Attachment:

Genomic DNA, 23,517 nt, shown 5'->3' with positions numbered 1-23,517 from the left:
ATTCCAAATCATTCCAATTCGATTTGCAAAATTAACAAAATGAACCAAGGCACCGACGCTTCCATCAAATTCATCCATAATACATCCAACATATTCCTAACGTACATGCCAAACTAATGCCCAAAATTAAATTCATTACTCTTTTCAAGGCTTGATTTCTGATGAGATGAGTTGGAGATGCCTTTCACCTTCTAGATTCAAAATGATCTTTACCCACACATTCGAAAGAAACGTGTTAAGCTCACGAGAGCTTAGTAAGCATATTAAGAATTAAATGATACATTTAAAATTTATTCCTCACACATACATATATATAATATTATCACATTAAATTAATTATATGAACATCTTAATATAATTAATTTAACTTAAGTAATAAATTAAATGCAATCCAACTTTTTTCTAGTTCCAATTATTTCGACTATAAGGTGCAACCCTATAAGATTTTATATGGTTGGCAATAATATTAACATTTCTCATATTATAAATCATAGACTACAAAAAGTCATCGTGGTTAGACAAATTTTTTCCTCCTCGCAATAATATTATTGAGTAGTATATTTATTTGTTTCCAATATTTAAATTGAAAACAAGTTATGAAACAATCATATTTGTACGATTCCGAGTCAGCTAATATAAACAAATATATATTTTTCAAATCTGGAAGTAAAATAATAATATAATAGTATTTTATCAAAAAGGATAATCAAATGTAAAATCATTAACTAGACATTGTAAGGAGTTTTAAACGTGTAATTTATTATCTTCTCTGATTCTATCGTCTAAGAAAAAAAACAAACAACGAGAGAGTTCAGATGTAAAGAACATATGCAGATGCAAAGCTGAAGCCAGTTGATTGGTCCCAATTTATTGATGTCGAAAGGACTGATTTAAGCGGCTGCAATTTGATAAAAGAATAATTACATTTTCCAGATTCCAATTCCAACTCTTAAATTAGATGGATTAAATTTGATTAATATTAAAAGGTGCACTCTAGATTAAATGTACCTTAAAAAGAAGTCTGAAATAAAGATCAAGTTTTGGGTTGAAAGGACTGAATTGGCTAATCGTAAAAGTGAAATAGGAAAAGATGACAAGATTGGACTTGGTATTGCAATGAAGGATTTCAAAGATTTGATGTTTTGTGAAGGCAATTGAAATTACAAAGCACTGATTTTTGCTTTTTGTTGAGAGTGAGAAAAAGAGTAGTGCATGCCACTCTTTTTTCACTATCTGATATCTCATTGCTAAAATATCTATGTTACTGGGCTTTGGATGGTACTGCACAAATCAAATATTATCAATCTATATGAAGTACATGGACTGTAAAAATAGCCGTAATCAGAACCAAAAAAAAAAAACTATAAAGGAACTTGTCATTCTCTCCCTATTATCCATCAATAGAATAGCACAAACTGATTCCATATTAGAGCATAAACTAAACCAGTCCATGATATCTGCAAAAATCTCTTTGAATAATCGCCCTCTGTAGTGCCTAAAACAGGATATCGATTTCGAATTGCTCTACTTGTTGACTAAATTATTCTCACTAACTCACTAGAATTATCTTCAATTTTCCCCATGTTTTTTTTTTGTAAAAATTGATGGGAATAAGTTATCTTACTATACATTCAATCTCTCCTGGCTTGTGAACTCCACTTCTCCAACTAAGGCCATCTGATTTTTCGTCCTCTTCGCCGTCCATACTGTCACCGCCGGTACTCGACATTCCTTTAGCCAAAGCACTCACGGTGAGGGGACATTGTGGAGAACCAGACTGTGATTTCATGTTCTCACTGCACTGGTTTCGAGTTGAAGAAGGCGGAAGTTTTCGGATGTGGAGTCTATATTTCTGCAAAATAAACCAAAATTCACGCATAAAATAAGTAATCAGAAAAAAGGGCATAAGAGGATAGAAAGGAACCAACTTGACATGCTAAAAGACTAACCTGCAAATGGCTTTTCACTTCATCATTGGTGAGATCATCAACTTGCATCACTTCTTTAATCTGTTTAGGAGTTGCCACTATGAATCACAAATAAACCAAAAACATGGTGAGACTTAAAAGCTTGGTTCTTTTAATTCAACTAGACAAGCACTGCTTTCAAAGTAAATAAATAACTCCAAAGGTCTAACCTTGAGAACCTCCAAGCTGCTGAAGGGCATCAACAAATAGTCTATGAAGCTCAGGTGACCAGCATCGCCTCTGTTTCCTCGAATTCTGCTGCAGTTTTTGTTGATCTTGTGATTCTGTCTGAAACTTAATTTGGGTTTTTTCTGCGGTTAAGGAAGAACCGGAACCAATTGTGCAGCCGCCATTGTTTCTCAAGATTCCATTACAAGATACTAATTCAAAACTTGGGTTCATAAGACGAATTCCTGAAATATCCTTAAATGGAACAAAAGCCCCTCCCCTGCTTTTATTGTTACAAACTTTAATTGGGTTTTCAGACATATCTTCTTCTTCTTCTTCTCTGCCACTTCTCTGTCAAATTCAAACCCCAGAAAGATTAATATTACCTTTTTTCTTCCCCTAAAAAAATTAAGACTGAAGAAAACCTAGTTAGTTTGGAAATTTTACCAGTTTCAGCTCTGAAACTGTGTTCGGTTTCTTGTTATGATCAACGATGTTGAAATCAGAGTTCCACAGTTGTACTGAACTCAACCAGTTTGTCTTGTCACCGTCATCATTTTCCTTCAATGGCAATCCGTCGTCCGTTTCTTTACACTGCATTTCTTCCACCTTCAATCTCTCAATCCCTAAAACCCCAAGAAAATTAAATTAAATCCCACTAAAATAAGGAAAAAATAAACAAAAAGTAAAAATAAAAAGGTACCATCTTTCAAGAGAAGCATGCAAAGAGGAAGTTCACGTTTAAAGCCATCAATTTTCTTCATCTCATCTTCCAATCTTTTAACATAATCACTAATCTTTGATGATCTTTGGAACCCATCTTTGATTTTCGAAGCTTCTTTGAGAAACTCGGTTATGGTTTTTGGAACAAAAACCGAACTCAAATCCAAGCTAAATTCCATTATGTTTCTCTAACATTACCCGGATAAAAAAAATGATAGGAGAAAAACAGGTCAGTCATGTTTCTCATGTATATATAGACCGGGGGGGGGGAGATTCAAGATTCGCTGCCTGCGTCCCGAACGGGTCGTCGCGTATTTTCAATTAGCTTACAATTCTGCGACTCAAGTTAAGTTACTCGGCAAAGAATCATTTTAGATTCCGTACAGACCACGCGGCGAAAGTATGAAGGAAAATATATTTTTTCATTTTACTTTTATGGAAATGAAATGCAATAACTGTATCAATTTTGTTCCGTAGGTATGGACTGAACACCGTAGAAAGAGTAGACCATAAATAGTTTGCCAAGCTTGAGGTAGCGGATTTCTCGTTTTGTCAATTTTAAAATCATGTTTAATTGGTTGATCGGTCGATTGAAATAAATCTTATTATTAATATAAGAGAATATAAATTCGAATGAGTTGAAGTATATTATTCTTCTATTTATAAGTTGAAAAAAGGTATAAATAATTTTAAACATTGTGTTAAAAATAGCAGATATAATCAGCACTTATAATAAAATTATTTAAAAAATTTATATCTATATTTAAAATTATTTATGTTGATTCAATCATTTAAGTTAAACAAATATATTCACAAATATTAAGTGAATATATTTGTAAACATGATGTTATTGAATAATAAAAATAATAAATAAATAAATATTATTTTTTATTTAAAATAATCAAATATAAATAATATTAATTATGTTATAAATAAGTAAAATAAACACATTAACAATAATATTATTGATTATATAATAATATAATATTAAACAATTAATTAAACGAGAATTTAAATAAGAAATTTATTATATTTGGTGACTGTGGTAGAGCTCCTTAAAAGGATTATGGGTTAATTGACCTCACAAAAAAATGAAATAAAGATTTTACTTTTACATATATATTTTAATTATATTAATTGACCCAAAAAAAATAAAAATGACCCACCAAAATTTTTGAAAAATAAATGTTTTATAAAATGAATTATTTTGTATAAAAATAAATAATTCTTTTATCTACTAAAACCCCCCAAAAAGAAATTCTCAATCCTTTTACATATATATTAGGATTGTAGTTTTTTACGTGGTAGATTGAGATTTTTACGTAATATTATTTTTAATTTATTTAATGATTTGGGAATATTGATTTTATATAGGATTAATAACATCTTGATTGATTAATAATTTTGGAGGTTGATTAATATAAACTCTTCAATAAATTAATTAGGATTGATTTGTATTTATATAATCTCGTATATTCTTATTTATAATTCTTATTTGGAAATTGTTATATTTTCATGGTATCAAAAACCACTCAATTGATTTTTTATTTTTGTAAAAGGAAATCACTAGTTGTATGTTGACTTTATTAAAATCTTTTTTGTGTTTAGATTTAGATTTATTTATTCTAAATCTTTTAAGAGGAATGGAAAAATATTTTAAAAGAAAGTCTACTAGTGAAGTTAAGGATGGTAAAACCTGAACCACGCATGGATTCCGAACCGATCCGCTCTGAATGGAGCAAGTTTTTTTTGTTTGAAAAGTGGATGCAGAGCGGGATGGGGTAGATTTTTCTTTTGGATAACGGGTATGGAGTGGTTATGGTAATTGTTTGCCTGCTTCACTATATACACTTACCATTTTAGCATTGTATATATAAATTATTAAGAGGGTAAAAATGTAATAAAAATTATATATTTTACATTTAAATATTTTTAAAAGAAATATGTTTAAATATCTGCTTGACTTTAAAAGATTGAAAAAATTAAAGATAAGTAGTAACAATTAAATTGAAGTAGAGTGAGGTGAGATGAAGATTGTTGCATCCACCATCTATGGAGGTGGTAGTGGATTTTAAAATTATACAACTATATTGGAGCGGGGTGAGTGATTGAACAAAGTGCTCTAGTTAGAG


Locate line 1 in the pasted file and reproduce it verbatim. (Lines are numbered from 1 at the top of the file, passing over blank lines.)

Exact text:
Genomic DNA, 23,517 nt, shown 5'->3' with positions numbered 1-23,517 from the left: